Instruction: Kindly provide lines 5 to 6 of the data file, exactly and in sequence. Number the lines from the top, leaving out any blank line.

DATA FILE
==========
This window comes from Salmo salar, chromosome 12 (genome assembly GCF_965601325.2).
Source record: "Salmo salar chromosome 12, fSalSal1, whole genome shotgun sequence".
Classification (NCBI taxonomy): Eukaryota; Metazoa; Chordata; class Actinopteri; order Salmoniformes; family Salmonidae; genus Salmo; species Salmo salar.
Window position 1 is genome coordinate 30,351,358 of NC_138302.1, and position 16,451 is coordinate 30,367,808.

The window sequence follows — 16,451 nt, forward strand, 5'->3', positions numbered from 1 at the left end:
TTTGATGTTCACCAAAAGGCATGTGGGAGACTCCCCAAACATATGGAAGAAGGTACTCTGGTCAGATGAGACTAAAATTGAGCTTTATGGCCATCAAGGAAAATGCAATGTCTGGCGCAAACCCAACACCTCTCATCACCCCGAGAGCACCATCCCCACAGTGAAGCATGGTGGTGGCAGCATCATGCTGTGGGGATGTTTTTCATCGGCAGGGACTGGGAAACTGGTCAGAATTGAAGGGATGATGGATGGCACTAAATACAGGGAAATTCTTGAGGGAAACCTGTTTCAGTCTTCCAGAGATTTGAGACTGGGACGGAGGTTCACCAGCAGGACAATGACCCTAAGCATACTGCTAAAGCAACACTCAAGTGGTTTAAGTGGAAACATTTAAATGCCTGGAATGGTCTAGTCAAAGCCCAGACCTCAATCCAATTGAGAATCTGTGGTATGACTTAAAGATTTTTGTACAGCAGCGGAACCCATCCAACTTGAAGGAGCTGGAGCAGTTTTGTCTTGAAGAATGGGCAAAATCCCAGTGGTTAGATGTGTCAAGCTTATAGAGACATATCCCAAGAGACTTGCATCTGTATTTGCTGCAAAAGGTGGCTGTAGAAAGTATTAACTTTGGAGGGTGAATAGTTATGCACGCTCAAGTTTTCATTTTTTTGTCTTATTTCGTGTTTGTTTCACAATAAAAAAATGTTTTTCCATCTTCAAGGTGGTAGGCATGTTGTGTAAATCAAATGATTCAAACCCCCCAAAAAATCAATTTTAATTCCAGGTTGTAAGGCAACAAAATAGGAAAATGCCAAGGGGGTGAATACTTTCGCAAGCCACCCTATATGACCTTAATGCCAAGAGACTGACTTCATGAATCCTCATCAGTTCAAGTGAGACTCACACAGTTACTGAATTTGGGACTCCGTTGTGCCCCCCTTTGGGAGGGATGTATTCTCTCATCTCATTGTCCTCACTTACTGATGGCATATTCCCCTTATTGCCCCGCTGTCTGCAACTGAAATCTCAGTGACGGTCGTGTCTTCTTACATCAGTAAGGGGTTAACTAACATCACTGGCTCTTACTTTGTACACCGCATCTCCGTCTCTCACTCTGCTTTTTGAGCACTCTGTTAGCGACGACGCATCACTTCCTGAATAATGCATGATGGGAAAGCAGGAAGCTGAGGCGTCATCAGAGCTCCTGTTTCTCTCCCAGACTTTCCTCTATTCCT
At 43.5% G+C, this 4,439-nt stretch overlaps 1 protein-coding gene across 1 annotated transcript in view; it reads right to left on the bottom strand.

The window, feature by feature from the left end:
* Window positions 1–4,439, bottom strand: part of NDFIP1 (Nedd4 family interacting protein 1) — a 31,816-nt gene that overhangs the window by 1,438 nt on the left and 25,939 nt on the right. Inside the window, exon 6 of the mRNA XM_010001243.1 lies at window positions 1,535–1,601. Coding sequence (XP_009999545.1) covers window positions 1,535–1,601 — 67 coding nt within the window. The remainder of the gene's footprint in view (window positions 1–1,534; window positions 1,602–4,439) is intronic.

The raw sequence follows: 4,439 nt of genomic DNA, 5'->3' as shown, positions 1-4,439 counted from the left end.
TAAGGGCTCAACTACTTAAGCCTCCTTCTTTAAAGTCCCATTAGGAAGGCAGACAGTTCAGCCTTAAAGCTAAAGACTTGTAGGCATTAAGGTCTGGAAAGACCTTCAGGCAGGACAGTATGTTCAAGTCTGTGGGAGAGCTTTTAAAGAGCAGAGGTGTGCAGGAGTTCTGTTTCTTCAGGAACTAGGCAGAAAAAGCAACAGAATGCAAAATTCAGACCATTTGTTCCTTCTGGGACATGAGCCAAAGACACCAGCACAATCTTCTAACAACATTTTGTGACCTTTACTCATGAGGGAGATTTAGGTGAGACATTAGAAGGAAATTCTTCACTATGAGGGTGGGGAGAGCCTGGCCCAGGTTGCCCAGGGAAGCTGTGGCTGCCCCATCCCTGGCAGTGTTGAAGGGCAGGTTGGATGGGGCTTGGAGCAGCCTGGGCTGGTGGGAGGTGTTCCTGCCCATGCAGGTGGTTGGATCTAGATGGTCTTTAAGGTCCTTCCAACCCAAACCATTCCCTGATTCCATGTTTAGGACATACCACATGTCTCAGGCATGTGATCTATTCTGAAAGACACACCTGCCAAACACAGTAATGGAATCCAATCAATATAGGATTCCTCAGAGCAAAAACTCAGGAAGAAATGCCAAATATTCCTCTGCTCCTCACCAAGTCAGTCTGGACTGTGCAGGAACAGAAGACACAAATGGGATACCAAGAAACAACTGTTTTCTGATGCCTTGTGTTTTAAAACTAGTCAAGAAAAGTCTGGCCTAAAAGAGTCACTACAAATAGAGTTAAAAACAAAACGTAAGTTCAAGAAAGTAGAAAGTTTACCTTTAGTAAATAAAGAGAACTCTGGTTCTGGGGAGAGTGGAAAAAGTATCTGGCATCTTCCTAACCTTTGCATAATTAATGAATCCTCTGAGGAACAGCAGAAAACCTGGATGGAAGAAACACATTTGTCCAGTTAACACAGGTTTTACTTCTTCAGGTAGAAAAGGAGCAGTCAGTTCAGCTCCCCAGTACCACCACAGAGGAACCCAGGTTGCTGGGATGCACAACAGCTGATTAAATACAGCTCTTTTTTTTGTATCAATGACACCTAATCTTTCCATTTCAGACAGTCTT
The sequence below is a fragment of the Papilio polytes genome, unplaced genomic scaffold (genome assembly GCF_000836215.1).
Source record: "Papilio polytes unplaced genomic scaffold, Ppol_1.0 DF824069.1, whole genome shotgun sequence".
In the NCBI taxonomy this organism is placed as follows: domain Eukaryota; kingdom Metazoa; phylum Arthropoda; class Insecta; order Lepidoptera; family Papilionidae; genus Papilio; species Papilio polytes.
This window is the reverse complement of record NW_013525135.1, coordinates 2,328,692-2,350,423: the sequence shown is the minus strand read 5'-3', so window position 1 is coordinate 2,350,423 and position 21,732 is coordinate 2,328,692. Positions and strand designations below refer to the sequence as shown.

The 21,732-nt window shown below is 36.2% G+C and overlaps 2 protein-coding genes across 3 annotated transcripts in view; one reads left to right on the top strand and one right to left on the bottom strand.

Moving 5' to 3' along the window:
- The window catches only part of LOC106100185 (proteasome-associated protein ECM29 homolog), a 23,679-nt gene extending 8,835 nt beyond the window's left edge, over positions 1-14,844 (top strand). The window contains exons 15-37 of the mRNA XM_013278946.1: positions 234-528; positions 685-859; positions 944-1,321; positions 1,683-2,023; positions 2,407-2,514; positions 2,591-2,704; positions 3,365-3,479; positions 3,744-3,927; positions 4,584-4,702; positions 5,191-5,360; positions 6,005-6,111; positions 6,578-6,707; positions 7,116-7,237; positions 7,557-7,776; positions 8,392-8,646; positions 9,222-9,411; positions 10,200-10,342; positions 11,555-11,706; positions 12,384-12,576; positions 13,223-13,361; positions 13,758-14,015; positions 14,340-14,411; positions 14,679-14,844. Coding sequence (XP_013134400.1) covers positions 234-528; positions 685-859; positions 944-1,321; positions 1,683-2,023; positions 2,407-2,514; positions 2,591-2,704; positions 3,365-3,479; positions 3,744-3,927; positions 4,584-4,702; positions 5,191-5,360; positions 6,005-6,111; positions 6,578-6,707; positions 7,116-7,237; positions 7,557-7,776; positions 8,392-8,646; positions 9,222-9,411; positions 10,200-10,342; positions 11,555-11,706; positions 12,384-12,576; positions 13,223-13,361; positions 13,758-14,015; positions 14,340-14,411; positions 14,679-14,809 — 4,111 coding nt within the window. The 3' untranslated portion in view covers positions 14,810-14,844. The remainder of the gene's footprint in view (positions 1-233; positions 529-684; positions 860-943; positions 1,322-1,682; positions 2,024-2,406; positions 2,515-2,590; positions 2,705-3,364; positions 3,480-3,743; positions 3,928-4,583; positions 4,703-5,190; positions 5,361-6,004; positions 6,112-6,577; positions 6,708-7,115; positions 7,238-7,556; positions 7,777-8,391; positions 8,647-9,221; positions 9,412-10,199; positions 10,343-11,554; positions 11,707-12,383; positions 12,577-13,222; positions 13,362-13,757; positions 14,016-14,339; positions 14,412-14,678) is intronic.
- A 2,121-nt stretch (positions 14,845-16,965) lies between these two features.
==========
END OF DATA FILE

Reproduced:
The window sequence follows — 16,451 nt, forward strand, 5'->3', positions numbered from 1 at the left end:
TTTGATGTTCACCAAAAGGCATGTGGGAGACTCCCCAAACATATGGAAGAAGGTACTCTGGTCAGATGAGACTAAAATTGAGCTTTATGGCCATCAAGGAAAATGCAATGTCTGGCGCAAACCCAACACCTCTCATCACCCCGAGAGCACCATCCCCACAGTGAAGCATGGTGGTGGCAGCATCATGCTGTGGGGATGTTTTTCATCGGCAGGGACTGGGAAACTGGTCAGAATTGAAGGGATGATGGATGGCACTAAATACAGGGAAATTCTTGAGGGAAACCTGTTTCAGTCTTCCAGAGATTTGAGACTGGGACGGAGGTTCACCAGCAGGACAATGACCCTAAGCATACTGCTAAAGCAACACTCAAGTGGTTTAAGTGGAAACATTTAAATGCCTGGAATGGTCTAGTCAAAGCCCAGACCTCAATCCAATTGAGAATCTGTGGTATGACTTAAAGATTTTTGTACAGCAGCGGAACCCATCCAACTTGAAGGAGCTGGAGCAGTTTTGTCTTGAAGAATGGGCAAAATCCCAGTGGTTAGATGTGTCAAGCTTATAGAGACATATCCCAAGAGACTTGCATCTGTATTTGCTGCAAAAGGTGGCTGTAGAAAGTATTAACTTTGGAGGGTGAATAGTTATGCACGCTCAAGTTTTCATTTTTTTGTCTTATTTCGTGTTTGTTTCACAATAAAAAAATGTTTTTCCATCTTCAAGGTGGTAGGCATGTTGTGTAAATCAAATGATTCAAACCCCCCAAAAAATCAATTTTAATTCCAGGTTGTAAGGCAACAAAATAGGAAAATGCCAAGGGGGTGAATACTTTCGCAAGCCACCCTATATGACCTTAATGCCAAGAGACTGACTTCATGAATCCTCATCAGTTCAAGTGAGACTCACACAGTTACTGAATTTGGGACTCCGTTGTGCCCCCCTTTGGGAGGGATGTATTCTCTCATCTCATTGTCCTCACTTACTGATGGCATATTCCCCTTATTGCCCCGCTGTCTGCAACTGAAATCTCAGTGACGGTCGTGTCTTCTTACATCAGTAAGGGGTTAACTAACATCACTGGCTCTTACTTTGTACACCGCATCTCCGTCTCTCACTCTGCTTTTTGAGCACTCTGTTAGCGACGACGCATCACTTCCTGAATAATGCATGATGGGAAAGCAGGAAGCTGAGGCGTCATCAGAGCTCCTGTTTCTCTCCCAGACTTTCCTCTATTCCT